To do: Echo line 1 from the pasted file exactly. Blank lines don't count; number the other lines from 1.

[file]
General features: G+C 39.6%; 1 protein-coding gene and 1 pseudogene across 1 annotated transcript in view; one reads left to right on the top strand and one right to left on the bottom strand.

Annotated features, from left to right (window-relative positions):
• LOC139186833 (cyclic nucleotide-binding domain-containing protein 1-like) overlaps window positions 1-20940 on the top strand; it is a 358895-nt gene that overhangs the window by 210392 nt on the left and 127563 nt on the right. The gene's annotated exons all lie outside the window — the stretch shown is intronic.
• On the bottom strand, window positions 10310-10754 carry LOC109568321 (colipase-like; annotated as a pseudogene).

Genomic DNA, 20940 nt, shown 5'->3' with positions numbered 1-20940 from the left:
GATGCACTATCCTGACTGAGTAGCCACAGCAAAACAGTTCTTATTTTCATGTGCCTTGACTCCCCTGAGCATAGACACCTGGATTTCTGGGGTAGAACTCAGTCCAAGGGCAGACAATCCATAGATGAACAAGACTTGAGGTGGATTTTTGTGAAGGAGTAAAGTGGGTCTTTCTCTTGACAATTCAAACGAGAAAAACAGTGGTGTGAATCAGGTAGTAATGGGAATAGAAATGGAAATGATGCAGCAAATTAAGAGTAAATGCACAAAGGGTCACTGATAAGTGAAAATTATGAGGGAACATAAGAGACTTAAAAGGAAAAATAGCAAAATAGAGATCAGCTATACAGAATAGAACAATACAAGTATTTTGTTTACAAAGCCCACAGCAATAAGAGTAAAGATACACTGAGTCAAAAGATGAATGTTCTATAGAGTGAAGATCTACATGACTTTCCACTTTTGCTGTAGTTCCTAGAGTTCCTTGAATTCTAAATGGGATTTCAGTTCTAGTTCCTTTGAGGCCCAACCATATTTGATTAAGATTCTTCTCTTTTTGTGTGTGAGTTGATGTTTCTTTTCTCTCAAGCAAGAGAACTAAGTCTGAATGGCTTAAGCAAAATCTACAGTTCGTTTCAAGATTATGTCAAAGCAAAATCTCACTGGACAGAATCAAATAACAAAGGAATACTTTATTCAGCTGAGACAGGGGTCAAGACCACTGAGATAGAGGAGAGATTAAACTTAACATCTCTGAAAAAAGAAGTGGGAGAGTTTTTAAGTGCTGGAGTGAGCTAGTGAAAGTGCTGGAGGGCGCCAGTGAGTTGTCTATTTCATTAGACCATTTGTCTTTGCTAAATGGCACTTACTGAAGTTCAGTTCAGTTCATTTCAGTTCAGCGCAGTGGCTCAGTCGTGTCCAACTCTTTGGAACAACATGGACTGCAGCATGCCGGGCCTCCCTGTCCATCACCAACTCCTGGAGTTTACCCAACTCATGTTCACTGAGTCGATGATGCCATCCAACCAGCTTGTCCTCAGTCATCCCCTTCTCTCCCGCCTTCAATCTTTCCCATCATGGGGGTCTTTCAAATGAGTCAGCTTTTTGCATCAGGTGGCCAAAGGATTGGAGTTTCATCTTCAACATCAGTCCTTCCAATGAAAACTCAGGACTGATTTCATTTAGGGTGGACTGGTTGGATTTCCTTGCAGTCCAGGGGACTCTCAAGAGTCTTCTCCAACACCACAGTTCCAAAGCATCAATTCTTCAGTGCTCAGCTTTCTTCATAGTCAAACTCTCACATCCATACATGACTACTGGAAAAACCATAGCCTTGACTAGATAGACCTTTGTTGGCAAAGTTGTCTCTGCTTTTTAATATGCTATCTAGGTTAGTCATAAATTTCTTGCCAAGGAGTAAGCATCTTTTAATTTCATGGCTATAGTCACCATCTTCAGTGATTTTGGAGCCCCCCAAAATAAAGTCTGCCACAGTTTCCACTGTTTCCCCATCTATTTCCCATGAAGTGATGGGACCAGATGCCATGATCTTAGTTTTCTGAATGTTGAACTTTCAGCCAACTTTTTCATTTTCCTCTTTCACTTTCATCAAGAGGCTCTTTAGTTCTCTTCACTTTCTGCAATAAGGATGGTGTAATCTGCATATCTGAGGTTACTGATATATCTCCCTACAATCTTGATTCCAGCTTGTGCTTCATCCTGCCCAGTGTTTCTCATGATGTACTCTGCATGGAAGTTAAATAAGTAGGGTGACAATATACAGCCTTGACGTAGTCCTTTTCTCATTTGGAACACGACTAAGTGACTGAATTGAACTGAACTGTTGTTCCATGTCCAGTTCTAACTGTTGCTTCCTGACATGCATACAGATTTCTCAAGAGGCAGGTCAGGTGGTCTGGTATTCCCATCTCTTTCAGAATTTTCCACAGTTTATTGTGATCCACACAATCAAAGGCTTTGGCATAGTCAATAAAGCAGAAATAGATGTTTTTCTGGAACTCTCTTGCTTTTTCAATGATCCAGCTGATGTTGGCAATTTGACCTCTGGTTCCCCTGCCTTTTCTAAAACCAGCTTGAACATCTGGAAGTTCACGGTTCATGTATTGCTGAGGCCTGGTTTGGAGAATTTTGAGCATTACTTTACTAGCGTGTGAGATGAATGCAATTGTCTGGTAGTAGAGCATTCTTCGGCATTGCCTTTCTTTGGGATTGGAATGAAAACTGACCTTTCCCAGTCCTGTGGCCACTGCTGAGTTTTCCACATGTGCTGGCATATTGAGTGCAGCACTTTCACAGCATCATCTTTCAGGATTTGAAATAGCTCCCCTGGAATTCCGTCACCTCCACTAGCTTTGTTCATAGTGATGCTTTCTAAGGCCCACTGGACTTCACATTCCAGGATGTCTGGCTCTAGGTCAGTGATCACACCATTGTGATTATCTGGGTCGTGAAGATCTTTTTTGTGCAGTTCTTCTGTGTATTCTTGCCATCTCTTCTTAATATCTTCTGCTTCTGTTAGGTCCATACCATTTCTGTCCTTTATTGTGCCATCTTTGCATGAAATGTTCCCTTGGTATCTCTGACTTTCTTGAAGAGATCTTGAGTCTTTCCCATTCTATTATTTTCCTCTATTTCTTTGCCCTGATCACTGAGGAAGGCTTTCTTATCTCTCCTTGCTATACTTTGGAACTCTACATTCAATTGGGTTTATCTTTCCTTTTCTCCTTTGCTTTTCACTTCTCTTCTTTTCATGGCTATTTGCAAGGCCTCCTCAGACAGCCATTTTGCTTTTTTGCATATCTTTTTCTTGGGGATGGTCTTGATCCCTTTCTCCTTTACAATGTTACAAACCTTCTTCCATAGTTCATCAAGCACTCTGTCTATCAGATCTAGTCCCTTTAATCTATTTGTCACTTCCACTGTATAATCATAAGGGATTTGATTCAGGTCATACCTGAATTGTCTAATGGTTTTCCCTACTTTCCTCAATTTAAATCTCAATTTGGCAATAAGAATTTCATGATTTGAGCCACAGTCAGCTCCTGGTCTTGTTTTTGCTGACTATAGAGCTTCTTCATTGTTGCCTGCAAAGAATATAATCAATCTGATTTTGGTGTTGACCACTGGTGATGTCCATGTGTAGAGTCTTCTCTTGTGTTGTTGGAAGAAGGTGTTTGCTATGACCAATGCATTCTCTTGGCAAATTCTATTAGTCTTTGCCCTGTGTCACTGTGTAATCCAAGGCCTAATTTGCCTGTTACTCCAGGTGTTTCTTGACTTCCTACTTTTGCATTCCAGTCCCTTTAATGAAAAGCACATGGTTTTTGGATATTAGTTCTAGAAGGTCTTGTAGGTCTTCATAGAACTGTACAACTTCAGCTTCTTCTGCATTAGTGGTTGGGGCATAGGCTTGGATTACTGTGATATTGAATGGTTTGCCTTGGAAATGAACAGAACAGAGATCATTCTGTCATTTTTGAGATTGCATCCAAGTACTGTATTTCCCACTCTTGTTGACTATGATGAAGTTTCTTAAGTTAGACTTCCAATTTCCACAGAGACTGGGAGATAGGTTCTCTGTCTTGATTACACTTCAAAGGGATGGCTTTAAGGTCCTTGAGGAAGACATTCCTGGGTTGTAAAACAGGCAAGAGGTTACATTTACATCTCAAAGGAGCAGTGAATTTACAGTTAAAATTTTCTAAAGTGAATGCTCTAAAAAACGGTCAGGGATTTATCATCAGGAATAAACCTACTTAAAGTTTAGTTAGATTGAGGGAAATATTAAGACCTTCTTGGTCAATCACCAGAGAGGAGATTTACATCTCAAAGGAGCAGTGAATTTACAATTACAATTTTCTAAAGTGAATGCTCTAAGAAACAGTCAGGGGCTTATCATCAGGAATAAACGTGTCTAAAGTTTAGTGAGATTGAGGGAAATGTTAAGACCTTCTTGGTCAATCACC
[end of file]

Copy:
General features: G+C 39.6%; 1 protein-coding gene and 1 pseudogene across 1 annotated transcript in view; one reads left to right on the top strand and one right to left on the bottom strand.